He noted that she had been around 5' to 5'3 inches in height. Both hands were entirely normal and no extra finger was found.
In her book, “The Lady in the Tower”, Alison Weir discusses the findings of the Victorians and the records of Dr Mouat, and argues that the Victorians made a mistake. Dr Mouat gave the skeleton’s age as between 25 and 30 years of age and described the woman as having a “square, full chin”, but Alison Weir points out that not only does this description not tally with the widely accepted birthdate of 1501 (and therefore an age of 35), it also does not match Anne Boleyn’s appearance. Alison Weir writes:-
“It is just possible that the bones thought to be Anne Boleyn’s – the diminutive slender female with a square jaw – actually belonged to Katherine Howard, miniatures of whom by Holbein show her with what could be a jutting square jaw."
She goes on to say that the remains identified as Jane Boleyn, Lady Rochford, which were described as belonging to a female of “rather delicate proportions” and of “about thirty to forty years of age”, are actually Anne.
However, the Victorians found the body they identified as Anne in the place where they expected to find her and any mistake with the age could be explained by the Victorians not having access to the forensic science we have today. Also, Jane Boleyn is thought to have been born around 1505 so she was around 37 when she died. Therefore the description of her remains matches what we know about her anyway.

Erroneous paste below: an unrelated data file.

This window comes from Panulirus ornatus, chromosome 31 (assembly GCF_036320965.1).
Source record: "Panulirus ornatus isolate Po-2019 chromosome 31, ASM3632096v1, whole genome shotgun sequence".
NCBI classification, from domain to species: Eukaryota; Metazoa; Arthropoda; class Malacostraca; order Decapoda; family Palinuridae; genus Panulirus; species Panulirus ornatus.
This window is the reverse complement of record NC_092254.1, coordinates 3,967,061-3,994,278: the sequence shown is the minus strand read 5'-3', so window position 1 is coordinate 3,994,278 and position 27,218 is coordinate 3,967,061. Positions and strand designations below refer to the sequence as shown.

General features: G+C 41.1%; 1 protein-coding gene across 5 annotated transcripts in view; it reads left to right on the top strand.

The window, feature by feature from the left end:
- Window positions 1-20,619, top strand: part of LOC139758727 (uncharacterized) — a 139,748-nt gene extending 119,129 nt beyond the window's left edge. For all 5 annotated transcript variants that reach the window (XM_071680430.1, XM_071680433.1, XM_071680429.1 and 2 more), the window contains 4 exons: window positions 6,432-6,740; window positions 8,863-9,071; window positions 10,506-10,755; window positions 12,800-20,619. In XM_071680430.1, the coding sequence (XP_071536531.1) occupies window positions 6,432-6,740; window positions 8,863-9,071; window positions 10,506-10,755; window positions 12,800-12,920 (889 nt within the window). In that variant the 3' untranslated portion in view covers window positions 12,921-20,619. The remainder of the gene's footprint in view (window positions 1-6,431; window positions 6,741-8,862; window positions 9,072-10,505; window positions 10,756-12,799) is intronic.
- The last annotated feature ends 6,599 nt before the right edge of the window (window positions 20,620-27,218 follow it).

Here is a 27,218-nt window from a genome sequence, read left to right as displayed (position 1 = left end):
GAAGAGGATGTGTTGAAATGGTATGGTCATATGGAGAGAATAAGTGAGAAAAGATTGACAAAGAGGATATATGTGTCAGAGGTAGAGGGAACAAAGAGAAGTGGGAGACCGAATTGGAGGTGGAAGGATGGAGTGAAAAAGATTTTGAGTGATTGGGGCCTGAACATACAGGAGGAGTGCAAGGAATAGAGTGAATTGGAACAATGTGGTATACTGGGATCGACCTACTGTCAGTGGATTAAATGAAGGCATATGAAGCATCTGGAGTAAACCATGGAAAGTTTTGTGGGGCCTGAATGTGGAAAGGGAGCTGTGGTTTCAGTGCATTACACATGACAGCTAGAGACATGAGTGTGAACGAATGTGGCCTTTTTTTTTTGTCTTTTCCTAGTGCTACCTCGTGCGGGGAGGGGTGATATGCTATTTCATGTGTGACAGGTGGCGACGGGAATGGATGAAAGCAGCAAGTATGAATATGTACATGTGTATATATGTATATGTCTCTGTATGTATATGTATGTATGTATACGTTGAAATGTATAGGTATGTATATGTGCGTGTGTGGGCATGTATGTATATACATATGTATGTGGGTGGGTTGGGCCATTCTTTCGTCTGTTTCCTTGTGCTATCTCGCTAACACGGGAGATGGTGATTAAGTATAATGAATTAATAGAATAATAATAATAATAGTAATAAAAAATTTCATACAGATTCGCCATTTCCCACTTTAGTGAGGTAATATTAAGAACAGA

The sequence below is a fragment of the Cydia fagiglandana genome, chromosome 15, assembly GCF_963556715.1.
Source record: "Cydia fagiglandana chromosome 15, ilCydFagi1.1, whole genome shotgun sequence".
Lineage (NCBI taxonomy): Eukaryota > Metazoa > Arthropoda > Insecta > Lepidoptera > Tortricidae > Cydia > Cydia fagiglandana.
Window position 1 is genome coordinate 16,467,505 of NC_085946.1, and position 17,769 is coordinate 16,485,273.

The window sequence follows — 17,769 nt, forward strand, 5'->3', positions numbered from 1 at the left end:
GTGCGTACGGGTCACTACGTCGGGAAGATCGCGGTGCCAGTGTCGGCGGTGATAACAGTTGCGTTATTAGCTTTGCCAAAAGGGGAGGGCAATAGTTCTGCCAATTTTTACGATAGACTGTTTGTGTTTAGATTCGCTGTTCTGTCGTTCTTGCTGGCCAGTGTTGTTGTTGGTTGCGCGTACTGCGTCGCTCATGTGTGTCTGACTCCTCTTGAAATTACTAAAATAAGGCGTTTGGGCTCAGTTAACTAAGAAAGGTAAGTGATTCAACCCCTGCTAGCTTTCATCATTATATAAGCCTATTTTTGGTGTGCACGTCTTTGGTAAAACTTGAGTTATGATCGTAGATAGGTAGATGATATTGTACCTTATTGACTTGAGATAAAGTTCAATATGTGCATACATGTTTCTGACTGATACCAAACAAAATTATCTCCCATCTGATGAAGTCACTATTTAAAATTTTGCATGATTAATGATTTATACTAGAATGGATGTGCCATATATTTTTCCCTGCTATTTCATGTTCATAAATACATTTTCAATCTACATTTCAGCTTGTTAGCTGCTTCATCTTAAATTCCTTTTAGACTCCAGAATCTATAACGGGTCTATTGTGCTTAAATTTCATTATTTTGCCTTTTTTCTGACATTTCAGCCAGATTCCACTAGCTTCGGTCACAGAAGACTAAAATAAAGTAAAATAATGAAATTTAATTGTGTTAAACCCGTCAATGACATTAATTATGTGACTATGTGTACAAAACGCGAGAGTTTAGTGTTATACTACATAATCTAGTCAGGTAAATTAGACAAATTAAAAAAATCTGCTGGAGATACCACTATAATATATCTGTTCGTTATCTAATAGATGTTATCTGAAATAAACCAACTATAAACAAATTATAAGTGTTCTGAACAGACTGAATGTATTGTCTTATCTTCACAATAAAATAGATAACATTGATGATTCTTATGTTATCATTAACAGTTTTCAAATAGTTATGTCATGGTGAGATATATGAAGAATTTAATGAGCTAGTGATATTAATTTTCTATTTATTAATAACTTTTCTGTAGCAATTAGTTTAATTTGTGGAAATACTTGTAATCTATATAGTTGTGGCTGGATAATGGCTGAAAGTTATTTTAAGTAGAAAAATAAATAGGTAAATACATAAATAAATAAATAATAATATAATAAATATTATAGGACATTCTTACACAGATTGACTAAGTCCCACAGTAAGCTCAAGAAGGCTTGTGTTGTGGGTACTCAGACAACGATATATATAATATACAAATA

One feature of the skeleton though to be Anne that really does make me think of Anne Boleyn is the description of the hands:-
“delicate and well-shaped hands and feet, with tapering fingers and a narrow foot.”
We know that Elizabeth I was proud of her long, elegant fingers and I am convinced that she inherited these from her mother, Anne Boleyn. I don't believe there is any reason to doubt the Victorians' findings or re-interments.
After the work had been completed in the Chapel, the remains found in the chancel area were “soldered up in thick leaden coffers, and then fastened down with copper screws in boxes made of oak plank, one inch in thickness. Each box bore a leaden escutcheon, on which was engraved the name of the person whose supposed remains were thus enclosed, together with the dates of death, and of the year (1877) of the reinterment. They were then placed in the respective positions in the chancel in which the remains had been found, and the ground having been opened, they were all buried about four inches below the surface, the earth was then filled in, and concrete immediately spread over them”.
Algernon Bertram Freeman-Mitford, Lord Redesdale, recorded how a plan of the burials was deposited amongst the Tower of London records and a “solemn ceremony” was carried out, presided over by the chaplain, the Reverend E. Jordan Roberts.